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RE: On classifying attacks
From: "Black, Michael" <black () EssexCorp com>
Date: Tue, 19 Jul 2005 09:11:00 -0400

You might try re-using the rather large effort that went into the CERT
taxonomy:
http://www.cert.org/research/taxonomy_988667.pdf

You'll note the complete lack of "local" and "remote" in the taxonomy.

The email example of "rm -r /*" being executed would be:
Attack:
        Tool: Information Exchange
        Vulnerability: Design
        Action: Delete
        Target: Data
        Unauthorized Result: Corruption of Information

Remote exploit of Bind (causing "rm -r /*" to be executed):
Attack:
        Tool: User Command
        Vulnerability: Design
        Action: Delete
        Target: Data
        Unauthorized Result: Corruption of Information  

Remote exploit of Bind (causing a shell to be opened):
Attack:
        Tool: User Command
        Vulnerability: Design
        Action: Bypass
        Target: Account
        Unauthorized Result: Increased Access


If you really want to stick with "remote" and "local" I think you can
define them thusly:
Remote -- control/access of resources occurs from outside the
machine/network
Local -- control/access of resources occurs on the local machine (i.e.
no network connection required)

Using this definition the email example is local and both bind examples
are remote.  The bind vulnerabilities are completely solved by
unplugging the machines from the network whereas the email machine may
still be vulnerable after being disconnected.

        
_______________________________
Michael D. Black, MSIA, CISSP, IAM
Information Systems Security Officer
Essex Corporation
black () essexcorp com
-----Original Message-----
From: Crispin Cowan [mailto:crispin () novell com] 
Sent: Sunday, July 17, 2005 4:59 AM
To: James Longstreet
Cc: Derek Martin; bugtraq () securityfocus com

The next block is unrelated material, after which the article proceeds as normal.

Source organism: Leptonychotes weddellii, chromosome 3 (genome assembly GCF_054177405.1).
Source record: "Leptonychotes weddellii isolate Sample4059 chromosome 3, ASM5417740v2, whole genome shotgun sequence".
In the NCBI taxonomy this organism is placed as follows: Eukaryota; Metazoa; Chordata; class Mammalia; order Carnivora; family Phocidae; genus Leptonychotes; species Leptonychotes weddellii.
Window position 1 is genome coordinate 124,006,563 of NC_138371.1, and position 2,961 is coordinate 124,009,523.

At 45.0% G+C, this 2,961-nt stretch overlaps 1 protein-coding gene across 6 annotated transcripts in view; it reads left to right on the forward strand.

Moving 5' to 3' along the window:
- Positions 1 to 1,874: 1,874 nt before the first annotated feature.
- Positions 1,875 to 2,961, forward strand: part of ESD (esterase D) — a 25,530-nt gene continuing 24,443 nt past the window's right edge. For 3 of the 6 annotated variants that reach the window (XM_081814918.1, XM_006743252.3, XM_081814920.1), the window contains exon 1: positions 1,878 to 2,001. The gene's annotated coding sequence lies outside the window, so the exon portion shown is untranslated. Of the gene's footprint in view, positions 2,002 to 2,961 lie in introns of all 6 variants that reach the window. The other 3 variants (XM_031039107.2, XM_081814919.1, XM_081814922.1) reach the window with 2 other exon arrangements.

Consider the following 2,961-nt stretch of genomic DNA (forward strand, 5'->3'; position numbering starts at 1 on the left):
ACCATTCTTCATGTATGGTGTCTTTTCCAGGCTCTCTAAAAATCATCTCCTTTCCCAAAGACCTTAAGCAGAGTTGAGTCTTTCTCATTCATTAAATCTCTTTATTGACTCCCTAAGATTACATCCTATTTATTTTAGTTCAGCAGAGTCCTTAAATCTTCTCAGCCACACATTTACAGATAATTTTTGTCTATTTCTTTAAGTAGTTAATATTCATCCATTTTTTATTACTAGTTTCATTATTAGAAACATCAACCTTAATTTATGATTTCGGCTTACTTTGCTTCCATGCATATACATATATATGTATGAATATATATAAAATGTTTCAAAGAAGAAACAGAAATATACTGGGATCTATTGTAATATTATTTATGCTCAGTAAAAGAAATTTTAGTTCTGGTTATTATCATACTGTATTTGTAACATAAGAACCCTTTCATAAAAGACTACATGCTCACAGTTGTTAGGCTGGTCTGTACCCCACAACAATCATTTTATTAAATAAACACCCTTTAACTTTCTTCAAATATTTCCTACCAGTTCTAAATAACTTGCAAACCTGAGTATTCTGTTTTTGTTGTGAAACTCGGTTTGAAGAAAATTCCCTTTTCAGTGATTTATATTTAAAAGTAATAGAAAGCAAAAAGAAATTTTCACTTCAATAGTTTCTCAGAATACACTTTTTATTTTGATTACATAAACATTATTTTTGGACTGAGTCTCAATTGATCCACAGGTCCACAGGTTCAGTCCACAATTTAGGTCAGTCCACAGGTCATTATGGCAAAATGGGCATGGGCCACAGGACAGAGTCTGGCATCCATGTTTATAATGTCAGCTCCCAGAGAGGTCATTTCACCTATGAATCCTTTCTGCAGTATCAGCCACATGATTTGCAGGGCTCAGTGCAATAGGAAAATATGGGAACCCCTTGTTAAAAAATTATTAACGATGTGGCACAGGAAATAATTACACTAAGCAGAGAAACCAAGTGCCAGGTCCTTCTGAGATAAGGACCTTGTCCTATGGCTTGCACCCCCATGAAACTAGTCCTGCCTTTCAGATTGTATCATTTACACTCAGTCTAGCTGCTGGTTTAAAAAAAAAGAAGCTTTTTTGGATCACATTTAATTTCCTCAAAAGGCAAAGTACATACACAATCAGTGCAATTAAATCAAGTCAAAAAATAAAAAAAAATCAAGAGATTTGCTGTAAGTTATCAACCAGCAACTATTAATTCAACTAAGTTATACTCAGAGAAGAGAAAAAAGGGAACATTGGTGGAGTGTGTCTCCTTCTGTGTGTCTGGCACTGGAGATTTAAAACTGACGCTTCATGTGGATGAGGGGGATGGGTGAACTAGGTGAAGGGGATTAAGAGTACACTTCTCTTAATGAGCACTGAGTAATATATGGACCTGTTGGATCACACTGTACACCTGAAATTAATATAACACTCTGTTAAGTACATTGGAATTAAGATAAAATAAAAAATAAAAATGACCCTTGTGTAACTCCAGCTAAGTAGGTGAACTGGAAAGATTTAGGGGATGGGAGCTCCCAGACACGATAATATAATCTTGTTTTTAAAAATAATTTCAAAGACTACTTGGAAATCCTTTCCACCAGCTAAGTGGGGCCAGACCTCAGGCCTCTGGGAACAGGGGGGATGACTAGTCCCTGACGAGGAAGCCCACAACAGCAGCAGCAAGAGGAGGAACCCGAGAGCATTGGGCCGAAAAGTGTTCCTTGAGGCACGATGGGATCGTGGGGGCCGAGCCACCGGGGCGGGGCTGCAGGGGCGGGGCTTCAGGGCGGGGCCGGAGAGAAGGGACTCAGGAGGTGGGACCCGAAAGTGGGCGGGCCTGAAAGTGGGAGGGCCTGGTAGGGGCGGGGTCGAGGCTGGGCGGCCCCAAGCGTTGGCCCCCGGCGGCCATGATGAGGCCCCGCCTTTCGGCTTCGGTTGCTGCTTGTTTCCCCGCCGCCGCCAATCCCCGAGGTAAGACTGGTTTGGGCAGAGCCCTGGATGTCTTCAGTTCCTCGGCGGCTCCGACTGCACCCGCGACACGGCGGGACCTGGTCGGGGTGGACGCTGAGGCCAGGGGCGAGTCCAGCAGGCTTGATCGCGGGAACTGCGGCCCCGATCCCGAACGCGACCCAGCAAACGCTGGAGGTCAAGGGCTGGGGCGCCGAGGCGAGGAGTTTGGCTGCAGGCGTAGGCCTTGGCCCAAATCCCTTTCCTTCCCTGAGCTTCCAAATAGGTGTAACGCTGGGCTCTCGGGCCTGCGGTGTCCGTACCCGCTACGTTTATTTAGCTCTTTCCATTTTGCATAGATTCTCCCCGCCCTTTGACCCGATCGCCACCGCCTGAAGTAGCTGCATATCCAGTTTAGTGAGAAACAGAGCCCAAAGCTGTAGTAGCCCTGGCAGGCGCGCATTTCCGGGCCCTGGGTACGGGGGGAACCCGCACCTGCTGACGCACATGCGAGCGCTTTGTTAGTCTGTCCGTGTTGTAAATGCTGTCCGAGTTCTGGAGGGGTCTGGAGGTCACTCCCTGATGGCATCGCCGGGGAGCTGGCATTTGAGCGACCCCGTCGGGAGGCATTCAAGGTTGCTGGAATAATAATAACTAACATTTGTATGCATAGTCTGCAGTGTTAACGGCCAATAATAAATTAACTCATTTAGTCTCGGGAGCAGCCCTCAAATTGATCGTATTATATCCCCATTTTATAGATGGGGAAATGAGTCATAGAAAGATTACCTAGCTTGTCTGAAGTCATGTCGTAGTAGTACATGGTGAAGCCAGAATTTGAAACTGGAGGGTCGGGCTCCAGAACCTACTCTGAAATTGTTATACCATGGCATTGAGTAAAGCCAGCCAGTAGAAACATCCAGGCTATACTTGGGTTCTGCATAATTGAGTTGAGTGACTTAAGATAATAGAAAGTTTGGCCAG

Subject: Re: On classifying attacks

James Longstreet wrote:
On Jul 14, 2005, at 9:39 PM, Derek Martin wrote:

This kind of attack has a name already: it is a trojan horse.
<snip>
But is this a remote exploit?

No, it's not an exploit at all.  Systems are not vulnerable to it 
unless a local user runs an executable.  The only thing it exploits 
is trust of email (or similar vector).
But it is a remote *attack*. There is no other word for it than "remote"
when the attacker is not local.

Which is not to say that the distinction Derek raised is invalid; there
certainly is a semantic difference between an attack delivered by an
e-mail, which does nothing until the user reads it or clicks on
something, and a traditional remote attack where the attacker exploits a
flaw in a program that is listening. Such a program typically is a
server (BIND, Apache, Sendmail) but could also be a client (Gaim).
Pushing the boundaries, the program could be a web browser, where the
attack does happen immediately, does not involve a Trojan, but does
still require the user to do something like click a particular URL.

So what we have is a very complicated space full of adjectives:

    * Attack: doing bad stuff to someone else's stuff.
    * Vulnerability: an unfortunate software flaw or configuration that
      enables an attack. It might be very specific, such as a buffer
      overflow vulnerability in a particular program, or it might be
      very general, such as "running Outlook with administrator
privilege".
    * Exploit: software that automates attacking a vulnerability.
          o *Note:* by this definition, an e-mail virus that leverages
            the common fact that many users run Outlook as administrator
            is in fact an "exploit", even if it is a weak one.
    * Remote: attacker is over there somewhere, usually across some kind
      of network.
    * Local: attacker and victim are connected to the same computer.
          o *Note:* in common parlance, this usually means that the
            attacker must compose a local vulnerability with some other
            vulnerability that will get them a login shell on the
            machine to be attacked, or must be granted legitimate access
            to the machine.

These terms are all commonly used in Bugtraq discussions, and I believe
these definitions follow common usage. Using these terms precisely is
important.

Yet none of them capture the distinction Derek pointed out, and so
perhaps we need a new term. We could say that attacks against connected
programs like BIND and Gaim are "synchronous" and attacks that involve
sending now for impact later such as e-mailed malware are
"asynchronous".

Crispin
-- 
Crispin Cowan, Ph.D.                      http://immunix.com/~crispin/
Director of Software Engineering, Novell  http://novell.com


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